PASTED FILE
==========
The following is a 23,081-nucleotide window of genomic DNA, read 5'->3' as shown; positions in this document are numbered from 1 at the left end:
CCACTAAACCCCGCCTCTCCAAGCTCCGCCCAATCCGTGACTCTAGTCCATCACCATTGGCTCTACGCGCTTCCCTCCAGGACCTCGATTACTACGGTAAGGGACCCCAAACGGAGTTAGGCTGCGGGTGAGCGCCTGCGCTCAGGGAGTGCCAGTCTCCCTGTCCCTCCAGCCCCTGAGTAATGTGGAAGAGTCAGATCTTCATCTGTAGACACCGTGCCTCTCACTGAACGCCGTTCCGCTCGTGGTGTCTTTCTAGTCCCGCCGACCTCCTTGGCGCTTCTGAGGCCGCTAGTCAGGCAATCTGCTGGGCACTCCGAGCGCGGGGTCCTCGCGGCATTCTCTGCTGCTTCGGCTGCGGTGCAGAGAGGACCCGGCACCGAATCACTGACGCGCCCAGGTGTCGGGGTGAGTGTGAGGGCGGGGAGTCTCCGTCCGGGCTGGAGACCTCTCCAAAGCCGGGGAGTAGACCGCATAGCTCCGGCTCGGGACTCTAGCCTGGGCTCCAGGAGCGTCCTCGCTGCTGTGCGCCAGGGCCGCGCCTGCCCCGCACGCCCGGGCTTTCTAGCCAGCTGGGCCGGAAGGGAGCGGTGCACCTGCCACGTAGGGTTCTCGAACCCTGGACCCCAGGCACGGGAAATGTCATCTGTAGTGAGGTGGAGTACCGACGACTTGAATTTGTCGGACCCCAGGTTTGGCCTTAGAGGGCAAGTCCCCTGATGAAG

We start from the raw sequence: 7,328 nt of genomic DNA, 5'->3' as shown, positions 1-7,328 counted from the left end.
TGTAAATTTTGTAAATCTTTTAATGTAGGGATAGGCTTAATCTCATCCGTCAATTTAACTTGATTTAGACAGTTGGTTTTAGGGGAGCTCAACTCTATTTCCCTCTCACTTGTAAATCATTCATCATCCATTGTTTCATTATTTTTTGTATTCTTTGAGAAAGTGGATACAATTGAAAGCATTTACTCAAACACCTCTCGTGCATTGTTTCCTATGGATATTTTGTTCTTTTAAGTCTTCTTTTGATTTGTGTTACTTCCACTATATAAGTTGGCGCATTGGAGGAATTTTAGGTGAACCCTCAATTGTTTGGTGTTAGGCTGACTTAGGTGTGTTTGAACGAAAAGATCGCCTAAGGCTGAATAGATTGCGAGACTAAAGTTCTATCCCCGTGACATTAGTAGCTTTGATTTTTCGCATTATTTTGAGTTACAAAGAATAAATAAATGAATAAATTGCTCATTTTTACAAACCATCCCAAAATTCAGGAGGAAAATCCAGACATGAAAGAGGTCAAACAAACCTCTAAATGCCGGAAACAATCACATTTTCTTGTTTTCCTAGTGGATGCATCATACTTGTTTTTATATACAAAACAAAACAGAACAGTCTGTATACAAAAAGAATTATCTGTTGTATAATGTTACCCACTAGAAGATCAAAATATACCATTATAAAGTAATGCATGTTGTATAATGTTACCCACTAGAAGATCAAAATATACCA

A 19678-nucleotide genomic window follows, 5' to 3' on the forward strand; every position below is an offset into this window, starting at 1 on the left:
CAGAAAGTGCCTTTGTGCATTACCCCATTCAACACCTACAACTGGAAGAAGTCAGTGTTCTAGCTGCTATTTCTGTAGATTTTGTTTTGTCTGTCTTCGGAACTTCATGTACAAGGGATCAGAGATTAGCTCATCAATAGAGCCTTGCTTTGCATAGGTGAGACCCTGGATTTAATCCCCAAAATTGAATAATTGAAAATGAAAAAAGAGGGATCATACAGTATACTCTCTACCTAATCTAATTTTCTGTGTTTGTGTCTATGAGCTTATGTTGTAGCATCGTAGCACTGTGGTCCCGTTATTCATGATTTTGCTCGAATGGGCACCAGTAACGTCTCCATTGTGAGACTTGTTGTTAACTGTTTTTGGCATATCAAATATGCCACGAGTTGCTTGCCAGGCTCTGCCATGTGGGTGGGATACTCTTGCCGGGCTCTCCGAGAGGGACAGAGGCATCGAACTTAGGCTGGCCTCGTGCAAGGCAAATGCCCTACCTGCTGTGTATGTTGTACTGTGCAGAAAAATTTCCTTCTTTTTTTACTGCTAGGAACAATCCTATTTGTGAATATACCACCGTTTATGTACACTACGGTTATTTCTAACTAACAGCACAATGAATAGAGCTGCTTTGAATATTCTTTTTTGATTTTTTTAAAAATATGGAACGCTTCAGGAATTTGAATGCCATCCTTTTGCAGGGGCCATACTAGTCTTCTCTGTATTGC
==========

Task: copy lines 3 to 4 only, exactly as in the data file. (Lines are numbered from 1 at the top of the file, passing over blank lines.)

We start from the raw sequence: 7,328 nt of genomic DNA, 5'->3' as shown, positions 1-7,328 counted from the left end.
TGTAAATTTTGTAAATCTTTTAATGTAGGGATAGGCTTAATCTCATCCGTCAATTTAACTTGATTTAGACAGTTGGTTTTAGGGGAGCTCAACTCTATTTCCCTCTCACTTGTAAATCATTCATCATCCATTGTTTCATTATTTTTTGTATTCTTTGAGAAAGTGGATACAATTGAAAGCATTTACTCAAACACCTCTCGTGCATTGTTTCCTATGGATATTTTGTTCTTTTAAGTCTTCTTTTGATTTGTGTTACTTCCACTATATAAGTTGGCGCATTGGAGGAATTTTAGGTGAACCCTCAATTGTTTGGTGTTAGGCTGACTTAGGTGTGTTTGAACGAAAAGATCGCCTAAGGCTGAATAGATTGCGAGACTAAAGTTCTATCCCCGTGACATTAGTAGCTTTGATTTTTCGCATTATTTTGAGTTACAAAGAATAAATAAATGAATAAATTGCTCATTTTTACAAACCATCCCAAAATTCAGGAGGAAAATCCAGACATGAAAGAGGTCAAACAAACCTCTAAATGCCGGAAACAATCACATTTTCTTGTTTTCCTAGTGGATGCATCATACTTGTTTTTATATACAAAACAAAACAGAACAGTCTGTATACAAAAAGAATTATCTGTTGTATAATGTTACCCACTAGAAGATCAAAATATACCATTATAAAGTAATGCATGTTGTATAATGTTACCCACTAGAAGATCAAAATATACCA